The Bank of England kept interest rates at a record-low 0.50 percent on Thursday and refrained from altering its stimulus policy, despite worries over the eurozone crisis and the weak global economy.
The BoE said in a statement that its Monetary Policy Committee voted to hold rates at 0.50 percent -- where they have stood since March 2009 -- and maintain the level of its asset purchasing programme.
The announcement, which followed a regular two-day monthly meeting, was in line with market expectations. Minutes will be published on June 20.
Economists said the MPC would have given "serious" thought to expansion of its Quantitative Easing (QE) policy, under which it has so far injected £325 billion ($525 billion, 406 billion euros) of new money into the economy.
Under QE, the bank creates new cash to purchase assets such as government and corporate bonds with the aim of boosting lending and economic output.
"It seems likely that the minutes will show the MPC gave serious consideration to undertaking additional asset purchases, in light of the apparent deterioration in the global economic environment," said Barclays Capital economist Chris Crowe.
"However, we think that the balance of views on the committee has not changed substantially, and we continue to view further easing as unlikely in the absence of material downside news to the growth outlook."
The BoE decision echoed that of the European Central Bank, which held eurozone borrowing costs at a record low level of 1.0 percent on Wednesday.
At the same time, however, China's central bank moved to shore up its powerhouse economy on Thursday by slashing its main interest rate for the first time since 2008 by 0.25 percentage points to 3.25 percent.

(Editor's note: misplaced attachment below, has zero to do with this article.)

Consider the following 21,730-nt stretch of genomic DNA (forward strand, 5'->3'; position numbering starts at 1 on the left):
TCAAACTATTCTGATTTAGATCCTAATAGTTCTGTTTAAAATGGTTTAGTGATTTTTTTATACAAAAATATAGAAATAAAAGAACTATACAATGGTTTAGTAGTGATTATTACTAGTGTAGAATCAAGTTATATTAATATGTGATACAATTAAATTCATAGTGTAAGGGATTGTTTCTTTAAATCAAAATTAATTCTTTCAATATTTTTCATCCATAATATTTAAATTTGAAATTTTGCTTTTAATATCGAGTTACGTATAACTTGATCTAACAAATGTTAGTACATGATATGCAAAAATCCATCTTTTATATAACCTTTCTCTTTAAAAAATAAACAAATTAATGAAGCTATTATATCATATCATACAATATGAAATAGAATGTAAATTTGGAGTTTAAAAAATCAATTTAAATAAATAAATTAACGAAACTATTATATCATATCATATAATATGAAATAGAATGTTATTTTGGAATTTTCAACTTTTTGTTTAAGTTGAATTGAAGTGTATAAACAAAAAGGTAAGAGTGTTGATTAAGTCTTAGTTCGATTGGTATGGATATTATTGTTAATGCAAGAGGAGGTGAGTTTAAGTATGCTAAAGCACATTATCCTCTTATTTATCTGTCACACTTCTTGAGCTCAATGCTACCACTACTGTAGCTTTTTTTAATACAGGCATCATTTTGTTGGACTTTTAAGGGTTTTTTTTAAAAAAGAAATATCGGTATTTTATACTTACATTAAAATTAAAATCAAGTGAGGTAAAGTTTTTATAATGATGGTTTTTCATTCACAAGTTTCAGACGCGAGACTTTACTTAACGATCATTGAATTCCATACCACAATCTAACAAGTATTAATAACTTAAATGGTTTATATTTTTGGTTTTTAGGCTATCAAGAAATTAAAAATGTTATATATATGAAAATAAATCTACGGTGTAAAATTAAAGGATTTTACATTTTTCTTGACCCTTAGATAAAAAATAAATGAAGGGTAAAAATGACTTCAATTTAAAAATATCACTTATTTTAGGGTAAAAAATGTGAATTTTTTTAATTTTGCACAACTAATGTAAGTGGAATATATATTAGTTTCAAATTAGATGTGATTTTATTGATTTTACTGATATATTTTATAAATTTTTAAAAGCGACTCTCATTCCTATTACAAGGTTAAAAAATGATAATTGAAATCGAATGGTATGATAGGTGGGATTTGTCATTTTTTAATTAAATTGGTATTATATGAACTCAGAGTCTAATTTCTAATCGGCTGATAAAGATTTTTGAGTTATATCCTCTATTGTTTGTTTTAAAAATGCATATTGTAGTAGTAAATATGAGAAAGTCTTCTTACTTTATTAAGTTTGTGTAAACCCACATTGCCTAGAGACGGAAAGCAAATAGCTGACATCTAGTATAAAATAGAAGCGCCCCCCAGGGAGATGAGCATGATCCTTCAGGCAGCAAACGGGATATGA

"By refraining from QE at this stage it keeps the Bank of England's powder dry and gives it ammunition to act if the eurozone implodes later this month post the Greek election," said Forex.com research director Kathleen Brooks.
"However, China stole the BOE's thunder by announcing a raft of measures to boost lending including a 25-basis-point interest rate cut."
Recent data sparked questions about the health of the British economy, which faces headwinds from falling consumer spending, state austerity cuts and the chronic debt crisis in key trading partner the eurozone.
The economy shrank 0.3 percent in the first quarter of this year, matching a 0.3-percent contraction in fourth quarter of 2011. That placed Britain firmly back in recession, as defined by two successive quarters of contraction.
At the same time, the eurozone's dangerous sovereign debt crisis has sparked fresh fears of contagion across the 17-nation bloc and beyond. Britain is not a member of the eurozone.
The International Monetary Fund had urged the BoE last month to cut interest rates further and pump out even more cash, in order to secure the recovery.
Back in March 2009, the Bank of England slashed its main interest rate to 0.50 percent to help Britain out of its last recession. At the same time, it embarked upon its radical QE policy.
Britain clawed its way out of a record-length recession in the third quarter of 2009, but recent first-quarter data showed it back in the doldrums.